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Withdrawal of sulfonylureas from patients with type 2 diabetes receiving long-term sulfonylurea and insulin combination therapy results in deterioration of glycemic control: a randomized controlled trial

Authors Srivanichakorn W, Sriwijitkamol A, Kongchoo A, Sriussadaporn S, Plengvidhya N, Lertwattanarak R, Vannasaeng S, Thongtang N

Received 23 November 2014

Accepted for publication 6 January 2015

Published 2 March 2015 Volume 2015:8 Pages 137—145


Checked for plagiarism Yes

Review by Single-blind

Peer reviewer comments 3

Editor who approved publication: Professor Ming-Hui Zou

Weerachai Srivanichakorn,1 Apiradee Sriwijitkamol,2 Aroon Kongchoo,2 Sutin Sriussadaporn,2 Nattachet Plengvidhya,2 Raweewan Lertwattanarak,2 Sathit Vannasaeng,2 Nuntakorn Thongtang2

1Division of Ambulatory Medicine, 2Division of Endocrinology and Metabolism, Department of Medicine, Faculty of Medicine, Siriraj Hospital, Mahidol University, Thailand

Background: The benefit of sulfonylureas (SUs) to patients with type 2 diabetes mellitus receiving long-term insulin treatment is unclear. This study evaluated glycemic control and beta-cell function after SU withdrawal in these patients.
Methods: In this 8-week randomized controlled study, patients with type 2 diabetes who had been treated with insulin for at least 3 years plus moderate to high doses of SUs were randomly assigned to withdrawal (n=16) or continuation (n=16) of SUs. Clinical characteristics, glycemic control, hypoglycemic events, and insulin secretion, including homeostasis model assessment of beta-cell function (HOMA-B) score, C-peptide concentration, and Matsuda index, were evaluated at baseline and after 2 and 8 weeks.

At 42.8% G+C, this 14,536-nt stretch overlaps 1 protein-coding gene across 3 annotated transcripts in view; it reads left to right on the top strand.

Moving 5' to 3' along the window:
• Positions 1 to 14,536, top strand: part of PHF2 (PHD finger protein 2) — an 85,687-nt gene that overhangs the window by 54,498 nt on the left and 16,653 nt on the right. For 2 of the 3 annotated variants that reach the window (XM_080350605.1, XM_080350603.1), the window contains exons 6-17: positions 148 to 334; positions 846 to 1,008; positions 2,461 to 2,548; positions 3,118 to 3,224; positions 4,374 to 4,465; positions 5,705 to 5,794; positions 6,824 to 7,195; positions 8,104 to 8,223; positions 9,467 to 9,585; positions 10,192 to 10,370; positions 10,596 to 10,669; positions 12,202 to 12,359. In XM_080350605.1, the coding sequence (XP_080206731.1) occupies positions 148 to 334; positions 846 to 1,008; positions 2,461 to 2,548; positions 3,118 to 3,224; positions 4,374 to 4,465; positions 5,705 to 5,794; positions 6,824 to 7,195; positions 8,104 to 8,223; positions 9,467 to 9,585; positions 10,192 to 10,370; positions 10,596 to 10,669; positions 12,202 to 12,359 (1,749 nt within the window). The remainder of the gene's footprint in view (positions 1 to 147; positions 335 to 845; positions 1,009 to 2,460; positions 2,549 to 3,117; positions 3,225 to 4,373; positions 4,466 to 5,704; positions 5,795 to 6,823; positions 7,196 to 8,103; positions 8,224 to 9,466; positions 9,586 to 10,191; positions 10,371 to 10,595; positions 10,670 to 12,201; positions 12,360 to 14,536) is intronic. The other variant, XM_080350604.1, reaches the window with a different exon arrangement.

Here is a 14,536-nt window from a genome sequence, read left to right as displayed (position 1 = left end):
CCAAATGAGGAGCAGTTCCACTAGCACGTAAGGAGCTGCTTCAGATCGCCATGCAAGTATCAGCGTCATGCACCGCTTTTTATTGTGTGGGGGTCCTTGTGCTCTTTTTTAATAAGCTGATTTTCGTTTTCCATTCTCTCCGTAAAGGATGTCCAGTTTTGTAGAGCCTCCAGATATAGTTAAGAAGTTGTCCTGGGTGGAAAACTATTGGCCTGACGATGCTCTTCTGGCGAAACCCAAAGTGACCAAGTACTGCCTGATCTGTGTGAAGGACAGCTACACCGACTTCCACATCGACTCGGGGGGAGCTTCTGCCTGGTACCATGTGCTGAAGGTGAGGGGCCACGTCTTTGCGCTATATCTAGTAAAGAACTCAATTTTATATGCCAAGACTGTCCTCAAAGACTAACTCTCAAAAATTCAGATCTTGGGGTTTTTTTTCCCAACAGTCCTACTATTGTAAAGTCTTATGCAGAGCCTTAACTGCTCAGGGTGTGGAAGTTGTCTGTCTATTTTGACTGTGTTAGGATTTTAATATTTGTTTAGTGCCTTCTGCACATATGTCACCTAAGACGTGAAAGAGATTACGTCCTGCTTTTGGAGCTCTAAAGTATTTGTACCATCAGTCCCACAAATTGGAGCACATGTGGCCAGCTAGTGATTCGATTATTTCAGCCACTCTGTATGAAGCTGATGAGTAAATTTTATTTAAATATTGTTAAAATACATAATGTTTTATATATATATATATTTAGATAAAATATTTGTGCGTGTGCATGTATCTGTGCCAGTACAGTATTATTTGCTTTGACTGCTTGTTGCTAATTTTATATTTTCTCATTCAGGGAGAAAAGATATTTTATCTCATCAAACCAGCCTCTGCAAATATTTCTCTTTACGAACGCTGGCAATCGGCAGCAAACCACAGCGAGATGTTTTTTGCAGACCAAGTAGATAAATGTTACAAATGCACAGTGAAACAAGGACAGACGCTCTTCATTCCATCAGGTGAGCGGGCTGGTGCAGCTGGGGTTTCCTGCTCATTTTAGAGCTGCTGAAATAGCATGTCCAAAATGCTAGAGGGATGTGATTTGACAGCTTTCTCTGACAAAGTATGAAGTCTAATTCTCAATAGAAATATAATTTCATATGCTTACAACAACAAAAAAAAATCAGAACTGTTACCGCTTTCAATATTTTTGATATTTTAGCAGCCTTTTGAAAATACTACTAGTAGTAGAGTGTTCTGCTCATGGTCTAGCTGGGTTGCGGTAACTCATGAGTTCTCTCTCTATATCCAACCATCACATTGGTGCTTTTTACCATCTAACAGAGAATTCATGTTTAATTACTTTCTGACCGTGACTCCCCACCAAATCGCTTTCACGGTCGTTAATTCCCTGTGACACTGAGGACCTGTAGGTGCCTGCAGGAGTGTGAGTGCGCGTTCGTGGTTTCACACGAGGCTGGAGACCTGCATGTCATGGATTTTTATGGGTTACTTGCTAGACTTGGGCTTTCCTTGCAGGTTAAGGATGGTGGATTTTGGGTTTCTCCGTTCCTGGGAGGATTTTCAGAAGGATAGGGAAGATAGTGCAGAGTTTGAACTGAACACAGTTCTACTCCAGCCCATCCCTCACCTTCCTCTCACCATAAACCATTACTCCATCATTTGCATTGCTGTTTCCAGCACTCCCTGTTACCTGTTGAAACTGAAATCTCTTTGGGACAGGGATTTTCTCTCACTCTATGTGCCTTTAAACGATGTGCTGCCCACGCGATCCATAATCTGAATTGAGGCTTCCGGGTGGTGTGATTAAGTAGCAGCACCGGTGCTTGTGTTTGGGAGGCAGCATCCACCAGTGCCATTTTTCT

Results: Thirty patients (16 in the SU withdrawal group and 14 in the SU continuation group) completed the study. Median duration of diabetes was 17 (range 5–40) years. Baseline clinical characteristics, glycemic control, and HOMA-B were similar in the two groups, but the mean fasting C-peptide concentration was higher in the SU withdrawal group. After 8 weeks, the SU withdrawal group showed a significant increase in mean glycosylated hemoglobin levels from 7.8%±0.5% (62±5 mmol/mol) to 8.6%±1.2% (71±13 mmol/mol; P=0.002), whereas the SU continuation group showed a slight but not significant increase from 7.7%±0.5% (61±5 mmol/mol) to 7.9%±1.2% (63±13 mmol/mol; P=0.37). Insulin secretion, as measured by C-peptide and HOMA-B, decreased by 18% and 36%, respectively, in the SU withdrawal group. Hypoglycemic events were significantly more frequent in the SU continuation group whereas body weight did not change significantly in either group.
Conclusion: Withdrawal of SU from patients with type 2 diabetes receiving long-term combination treatment with SU and insulin resulted in deterioration of glycemic control and insulin secretion.

Keywords: insulin, sulfonylurea withdrawal, type 2 diabetes, long-term combination

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